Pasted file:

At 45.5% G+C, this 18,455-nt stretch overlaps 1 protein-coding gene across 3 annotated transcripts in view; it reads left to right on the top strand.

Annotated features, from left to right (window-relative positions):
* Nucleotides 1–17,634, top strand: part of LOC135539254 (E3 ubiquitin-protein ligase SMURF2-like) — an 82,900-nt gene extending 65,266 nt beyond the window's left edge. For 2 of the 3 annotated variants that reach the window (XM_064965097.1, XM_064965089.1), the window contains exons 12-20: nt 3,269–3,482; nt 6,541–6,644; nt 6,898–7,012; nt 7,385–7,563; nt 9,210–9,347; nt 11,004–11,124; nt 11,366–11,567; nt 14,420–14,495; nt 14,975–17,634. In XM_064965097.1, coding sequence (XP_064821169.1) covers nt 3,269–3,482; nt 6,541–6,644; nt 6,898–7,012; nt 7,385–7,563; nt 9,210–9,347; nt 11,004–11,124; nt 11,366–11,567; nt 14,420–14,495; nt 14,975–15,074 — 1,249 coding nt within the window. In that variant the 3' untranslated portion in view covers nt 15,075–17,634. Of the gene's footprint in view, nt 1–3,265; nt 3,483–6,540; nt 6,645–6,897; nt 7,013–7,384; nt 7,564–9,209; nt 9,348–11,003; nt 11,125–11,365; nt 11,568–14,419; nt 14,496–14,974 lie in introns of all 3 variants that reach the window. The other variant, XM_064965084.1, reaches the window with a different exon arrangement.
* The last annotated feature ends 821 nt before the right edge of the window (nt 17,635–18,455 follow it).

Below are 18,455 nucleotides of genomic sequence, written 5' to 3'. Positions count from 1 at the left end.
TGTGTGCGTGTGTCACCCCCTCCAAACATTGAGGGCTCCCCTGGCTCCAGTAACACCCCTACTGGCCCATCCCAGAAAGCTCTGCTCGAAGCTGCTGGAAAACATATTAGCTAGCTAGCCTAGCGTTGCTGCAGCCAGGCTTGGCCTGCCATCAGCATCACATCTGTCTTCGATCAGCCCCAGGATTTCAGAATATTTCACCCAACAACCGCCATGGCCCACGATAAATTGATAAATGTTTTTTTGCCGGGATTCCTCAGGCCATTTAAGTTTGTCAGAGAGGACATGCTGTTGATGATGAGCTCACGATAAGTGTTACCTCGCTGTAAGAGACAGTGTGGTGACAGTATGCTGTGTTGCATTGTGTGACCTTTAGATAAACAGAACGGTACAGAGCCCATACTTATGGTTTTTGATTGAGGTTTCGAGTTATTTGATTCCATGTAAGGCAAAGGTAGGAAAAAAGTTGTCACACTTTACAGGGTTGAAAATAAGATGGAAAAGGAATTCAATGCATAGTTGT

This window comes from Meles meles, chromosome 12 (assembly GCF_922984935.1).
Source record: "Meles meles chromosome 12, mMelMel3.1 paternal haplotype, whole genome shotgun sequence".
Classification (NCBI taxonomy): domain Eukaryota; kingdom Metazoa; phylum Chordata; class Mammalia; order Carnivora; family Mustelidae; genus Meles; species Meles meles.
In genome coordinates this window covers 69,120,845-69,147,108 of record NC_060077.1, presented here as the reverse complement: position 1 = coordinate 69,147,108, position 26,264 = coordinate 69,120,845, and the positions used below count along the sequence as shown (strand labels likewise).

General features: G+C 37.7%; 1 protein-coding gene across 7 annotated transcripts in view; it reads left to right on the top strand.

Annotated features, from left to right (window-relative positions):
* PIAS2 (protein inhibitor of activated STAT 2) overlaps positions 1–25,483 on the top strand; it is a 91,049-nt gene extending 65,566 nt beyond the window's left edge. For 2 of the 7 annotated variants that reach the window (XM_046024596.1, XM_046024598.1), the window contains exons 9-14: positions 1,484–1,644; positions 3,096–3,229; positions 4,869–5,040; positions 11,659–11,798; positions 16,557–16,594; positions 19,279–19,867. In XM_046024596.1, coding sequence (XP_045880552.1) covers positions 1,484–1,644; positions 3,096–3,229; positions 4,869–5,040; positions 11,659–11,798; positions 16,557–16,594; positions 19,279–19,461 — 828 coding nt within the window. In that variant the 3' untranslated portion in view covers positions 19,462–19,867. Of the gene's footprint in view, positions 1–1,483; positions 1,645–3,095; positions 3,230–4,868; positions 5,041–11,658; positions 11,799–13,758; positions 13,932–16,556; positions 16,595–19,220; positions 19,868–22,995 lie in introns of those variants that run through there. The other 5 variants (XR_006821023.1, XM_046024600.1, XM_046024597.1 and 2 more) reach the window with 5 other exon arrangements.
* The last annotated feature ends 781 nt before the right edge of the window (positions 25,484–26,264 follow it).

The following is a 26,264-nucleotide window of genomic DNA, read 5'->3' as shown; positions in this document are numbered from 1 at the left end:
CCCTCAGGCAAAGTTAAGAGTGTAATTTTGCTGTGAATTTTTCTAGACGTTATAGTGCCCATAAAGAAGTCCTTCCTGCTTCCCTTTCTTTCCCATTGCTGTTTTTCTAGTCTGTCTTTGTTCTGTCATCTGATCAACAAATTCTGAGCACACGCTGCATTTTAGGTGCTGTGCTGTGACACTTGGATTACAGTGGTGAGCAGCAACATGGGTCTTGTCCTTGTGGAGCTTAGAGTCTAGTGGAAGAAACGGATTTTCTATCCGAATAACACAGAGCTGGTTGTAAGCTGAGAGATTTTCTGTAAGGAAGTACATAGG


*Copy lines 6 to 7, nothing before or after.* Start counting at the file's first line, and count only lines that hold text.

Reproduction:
TGTGTGCGTGTGTCACCCCCTCCAAACATTGAGGGCTCCCCTGGCTCCAGTAACACCCCTACTGGCCCATCCCAGAAAGCTCTGCTCGAAGCTGCTGGAAAACATATTAGCTAGCTAGCCTAGCGTTGCTGCAGCCAGGCTTGGCCTGCCATCAGCATCACATCTGTCTTCGATCAGCCCCAGGATTTCAGAATATTTCACCCAACAACCGCCATGGCCCACGATAAATTGATAAATGTTTTTTTGCCGGGATTCCTCAGGCCATTTAAGTTTGTCAGAGAGGACATGCTGTTGATGATGAGCTCACGATAAGTGTTACCTCGCTGTAAGAGACAGTGTGGTGACAGTATGCTGTGTTGCATTGTGTGACCTTTAGATAAACAGAACGGTACAGAGCCCATACTTATGGTTTTTGATTGAGGTTTCGAGTTATTTGATTCCATGTAAGGCAAAGGTAGGAAAAAAGTTGTCACACTTTACAGGGTTGAAAATAAGATGGAAAAGGAATTCAATGCATAGTTGT

This window comes from Meles meles, chromosome 12 (assembly GCF_922984935.1).